Myanmar’s population faces the threat of COVID-19, HIV, malaria, and tuberculosis, and the transnational threat of multidrug resistance. Basic health care, including maternal and child health needs to be improved; Myanmar’s maternal and child mortality are among the highest in the Greater Mekong Subregion. Many in Myanmar lack access to primary care.
In the past decade, Myanmar has made strides in infectious disease prevention and control, including malaria, and is successfully moving towards malaria elimination. Since 2012, Myanmar has achieved an 88% decline in reported malaria cases, and a 96% decline in reported malaria deaths. Civil society organizations and private sector partners play a key role in supporting efforts to reach vulnerable populations with advocacy, training, and delivery of health services.
URC plays a catalytic role supporting Myanmar’s goal of eliminating malaria by 2030. Our work began in 2011 under the Control and Prevention of Malaria (CAP Malaria) Project, which supported the National Malaria Control Program, local government units, and collaborating institutions to strengthen the health system and improve the quality of malaria diagnosis, prevention, and treatment while promoting health-seeking behaviors related to malaria across the Greater Mekong Subregion.
URC’s work in Myanmar strengthens the health system and its information systems, advances community-based social and behavior change interventions, and improves quality of care of infectious disease and maternal and child health services.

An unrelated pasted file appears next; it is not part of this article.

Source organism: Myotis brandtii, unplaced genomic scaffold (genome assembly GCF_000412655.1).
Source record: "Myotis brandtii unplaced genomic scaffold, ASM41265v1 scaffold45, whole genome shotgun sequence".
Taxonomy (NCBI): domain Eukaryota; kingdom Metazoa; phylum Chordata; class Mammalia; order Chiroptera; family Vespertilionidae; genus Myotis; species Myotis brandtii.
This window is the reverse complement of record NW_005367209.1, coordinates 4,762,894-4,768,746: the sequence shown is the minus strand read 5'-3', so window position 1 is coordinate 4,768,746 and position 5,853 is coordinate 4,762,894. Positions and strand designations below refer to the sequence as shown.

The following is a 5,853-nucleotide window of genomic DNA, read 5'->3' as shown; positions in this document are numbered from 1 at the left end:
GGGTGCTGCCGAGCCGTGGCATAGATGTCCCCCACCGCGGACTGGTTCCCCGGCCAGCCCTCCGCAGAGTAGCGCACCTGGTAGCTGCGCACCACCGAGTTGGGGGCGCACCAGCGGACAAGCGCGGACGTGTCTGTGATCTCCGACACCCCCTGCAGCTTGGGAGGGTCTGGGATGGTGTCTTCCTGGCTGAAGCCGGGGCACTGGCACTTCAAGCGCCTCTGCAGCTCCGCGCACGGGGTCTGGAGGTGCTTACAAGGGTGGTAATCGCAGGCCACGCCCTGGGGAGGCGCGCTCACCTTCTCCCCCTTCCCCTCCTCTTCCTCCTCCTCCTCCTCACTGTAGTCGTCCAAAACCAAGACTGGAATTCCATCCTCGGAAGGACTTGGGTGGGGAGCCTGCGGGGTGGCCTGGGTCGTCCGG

Under USAID TB CARE II, URC supported improved management and care of drug-resistant TB cases. Under the USAID Applying Science to Strengthen and Improve Systems (ASSIST) Project, URC provided support to hospital staff to apply quality improvement approaches to their maternal and newborn care improvement projects. Through the Malaria Surveillance and Laboratory Quality Assurance Program, URC strengthened malaria data management and laboratory quality assurance systems.
- USAID Defeat Malaria Activity, focused on strengthening the local health system response to changing malaria epidemiological trends, including multidrug resistance and insufficiently sensitive malaria testing; and
- The World Mosquito Program Entomological Field Surveys in Selected High-Risk Dengue Transmission Areas Project, which surveys high-risk dengue fever transmission areas to gather information on mosquito populations to inform dengue control activities.